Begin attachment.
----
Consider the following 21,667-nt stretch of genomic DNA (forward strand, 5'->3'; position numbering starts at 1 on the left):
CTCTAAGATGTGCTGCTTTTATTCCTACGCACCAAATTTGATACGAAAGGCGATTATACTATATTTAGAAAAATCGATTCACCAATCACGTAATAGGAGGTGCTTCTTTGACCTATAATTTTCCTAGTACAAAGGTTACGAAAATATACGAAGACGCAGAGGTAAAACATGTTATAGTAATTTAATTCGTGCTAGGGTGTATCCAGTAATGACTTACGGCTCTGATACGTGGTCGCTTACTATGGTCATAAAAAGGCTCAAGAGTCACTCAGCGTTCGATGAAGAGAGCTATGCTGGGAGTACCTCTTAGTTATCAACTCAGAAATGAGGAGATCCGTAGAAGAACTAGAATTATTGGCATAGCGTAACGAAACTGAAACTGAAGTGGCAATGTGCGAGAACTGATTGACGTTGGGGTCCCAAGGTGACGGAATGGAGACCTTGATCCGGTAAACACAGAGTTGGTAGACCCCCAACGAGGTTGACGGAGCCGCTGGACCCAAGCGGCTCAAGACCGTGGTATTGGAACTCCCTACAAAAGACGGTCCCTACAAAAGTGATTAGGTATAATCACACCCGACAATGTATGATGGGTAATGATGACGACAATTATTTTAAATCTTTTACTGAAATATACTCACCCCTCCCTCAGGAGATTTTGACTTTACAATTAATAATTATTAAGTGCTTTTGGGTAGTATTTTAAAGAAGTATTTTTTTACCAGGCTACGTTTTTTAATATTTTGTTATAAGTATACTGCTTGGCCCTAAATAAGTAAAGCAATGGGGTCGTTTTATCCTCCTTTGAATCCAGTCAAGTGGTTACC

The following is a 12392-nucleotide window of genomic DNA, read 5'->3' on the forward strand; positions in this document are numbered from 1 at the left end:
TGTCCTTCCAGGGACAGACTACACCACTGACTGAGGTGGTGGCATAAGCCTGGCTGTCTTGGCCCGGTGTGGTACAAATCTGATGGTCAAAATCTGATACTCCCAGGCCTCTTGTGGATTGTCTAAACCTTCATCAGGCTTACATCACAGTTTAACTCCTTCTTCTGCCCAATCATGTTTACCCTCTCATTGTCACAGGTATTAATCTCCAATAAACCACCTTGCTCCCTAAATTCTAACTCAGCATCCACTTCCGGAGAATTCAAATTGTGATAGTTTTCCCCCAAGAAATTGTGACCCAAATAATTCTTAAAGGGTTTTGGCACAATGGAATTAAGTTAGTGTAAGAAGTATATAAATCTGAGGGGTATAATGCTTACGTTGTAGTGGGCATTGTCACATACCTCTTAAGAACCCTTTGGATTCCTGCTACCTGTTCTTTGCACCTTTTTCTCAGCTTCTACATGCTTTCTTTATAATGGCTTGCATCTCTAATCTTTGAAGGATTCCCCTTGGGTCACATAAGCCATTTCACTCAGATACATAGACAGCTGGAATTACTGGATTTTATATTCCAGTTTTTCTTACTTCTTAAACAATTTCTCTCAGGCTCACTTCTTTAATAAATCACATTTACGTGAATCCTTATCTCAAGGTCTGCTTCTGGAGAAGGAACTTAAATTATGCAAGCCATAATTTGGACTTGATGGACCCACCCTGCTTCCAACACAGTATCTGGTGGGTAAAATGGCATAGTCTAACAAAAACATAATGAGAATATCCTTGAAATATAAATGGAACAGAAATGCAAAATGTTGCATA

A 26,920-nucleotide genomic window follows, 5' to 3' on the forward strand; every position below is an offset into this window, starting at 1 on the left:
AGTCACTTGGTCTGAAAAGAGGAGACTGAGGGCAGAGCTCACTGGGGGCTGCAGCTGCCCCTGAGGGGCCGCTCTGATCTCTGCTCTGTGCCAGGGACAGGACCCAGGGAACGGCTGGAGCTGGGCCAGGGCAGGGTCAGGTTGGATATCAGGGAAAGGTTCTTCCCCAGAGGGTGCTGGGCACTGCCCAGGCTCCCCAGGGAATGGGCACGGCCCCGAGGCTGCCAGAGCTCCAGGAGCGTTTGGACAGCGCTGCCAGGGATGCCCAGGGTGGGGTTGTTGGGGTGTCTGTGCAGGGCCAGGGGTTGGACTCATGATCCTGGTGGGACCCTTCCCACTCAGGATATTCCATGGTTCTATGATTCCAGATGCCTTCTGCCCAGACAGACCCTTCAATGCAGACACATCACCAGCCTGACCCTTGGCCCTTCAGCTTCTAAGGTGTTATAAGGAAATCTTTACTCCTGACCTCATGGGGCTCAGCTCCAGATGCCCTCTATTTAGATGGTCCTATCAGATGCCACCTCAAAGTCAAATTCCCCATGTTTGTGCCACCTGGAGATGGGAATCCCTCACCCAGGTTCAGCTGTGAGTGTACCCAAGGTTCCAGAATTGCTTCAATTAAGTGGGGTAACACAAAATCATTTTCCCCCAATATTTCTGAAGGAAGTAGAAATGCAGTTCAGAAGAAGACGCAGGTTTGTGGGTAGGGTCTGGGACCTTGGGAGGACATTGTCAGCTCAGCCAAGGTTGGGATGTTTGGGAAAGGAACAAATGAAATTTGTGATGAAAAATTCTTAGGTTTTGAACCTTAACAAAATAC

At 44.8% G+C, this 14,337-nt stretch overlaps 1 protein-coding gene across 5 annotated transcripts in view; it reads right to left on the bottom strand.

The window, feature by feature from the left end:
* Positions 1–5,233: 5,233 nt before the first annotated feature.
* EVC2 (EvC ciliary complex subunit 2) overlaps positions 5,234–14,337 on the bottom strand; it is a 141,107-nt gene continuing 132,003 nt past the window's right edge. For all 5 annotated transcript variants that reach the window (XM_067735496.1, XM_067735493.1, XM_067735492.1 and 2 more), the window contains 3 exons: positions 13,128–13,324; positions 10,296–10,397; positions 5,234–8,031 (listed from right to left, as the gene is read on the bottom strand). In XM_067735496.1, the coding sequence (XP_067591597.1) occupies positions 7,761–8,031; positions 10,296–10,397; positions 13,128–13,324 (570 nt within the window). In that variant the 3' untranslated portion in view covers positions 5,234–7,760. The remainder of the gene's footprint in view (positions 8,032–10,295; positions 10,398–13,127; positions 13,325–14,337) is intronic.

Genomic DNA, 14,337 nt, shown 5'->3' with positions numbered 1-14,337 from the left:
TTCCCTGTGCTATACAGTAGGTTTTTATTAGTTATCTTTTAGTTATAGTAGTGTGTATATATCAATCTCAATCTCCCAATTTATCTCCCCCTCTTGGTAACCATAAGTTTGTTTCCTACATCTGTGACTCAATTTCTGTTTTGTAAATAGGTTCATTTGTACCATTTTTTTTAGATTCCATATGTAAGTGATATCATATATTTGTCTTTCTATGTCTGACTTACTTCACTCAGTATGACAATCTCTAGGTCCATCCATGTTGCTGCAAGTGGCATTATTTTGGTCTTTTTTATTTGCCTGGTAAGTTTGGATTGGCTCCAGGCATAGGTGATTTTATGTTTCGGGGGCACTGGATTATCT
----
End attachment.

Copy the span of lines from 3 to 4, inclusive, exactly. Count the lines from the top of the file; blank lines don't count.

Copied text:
The following is a 12392-nucleotide window of genomic DNA, read 5'->3' on the forward strand; positions in this document are numbered from 1 at the left end:
TGTCCTTCCAGGGACAGACTACACCACTGACTGAGGTGGTGGCATAAGCCTGGCTGTCTTGGCCCGGTGTGGTACAAATCTGATGGTCAAAATCTGATACTCCCAGGCCTCTTGTGGATTGTCTAAACCTTCATCAGGCTTACATCACAGTTTAACTCCTTCTTCTGCCCAATCATGTTTACCCTCTCATTGTCACAGGTATTAATCTCCAATAAACCACCTTGCTCCCTAAATTCTAACTCAGCATCCACTTCCGGAGAATTCAAATTGTGATAGTTTTCCCCCAAGAAATTGTGACCCAAATAATTCTTAAAGGGTTTTGGCACAATGGAATTAAGTTAGTGTAAGAAGTATATAAATCTGAGGGGTATAATGCTTACGTTGTAGTGGGCATTGTCACATACCTCTTAAGAACCCTTTGGATTCCTGCTACCTGTTCTTTGCACCTTTTTCTCAGCTTCTACATGCTTTCTTTATAATGGCTTGCATCTCTAATCTTTGAAGGATTCCCCTTGGGTCACATAAGCCATTTCACTCAGATACATAGACAGCTGGAATTACTGGATTTTATATTCCAGTTTTTCTTACTTCTTAAACAATTTCTCTCAGGCTCACTTCTTTAATAAATCACATTTACGTGAATCCTTATCTCAAGGTCTGCTTCTGGAGAAGGAACTTAAATTATGCAAGCCATAATTTGGACTTGATGGACCCACCCTGCTTCCAACACAGTATCTGGTGGGTAAAATGGCATAGTCTAACAAAAACATAATGAGAATATCCTTGAAATATAAATGGAACAGAAATGCAAAATGTTGCATA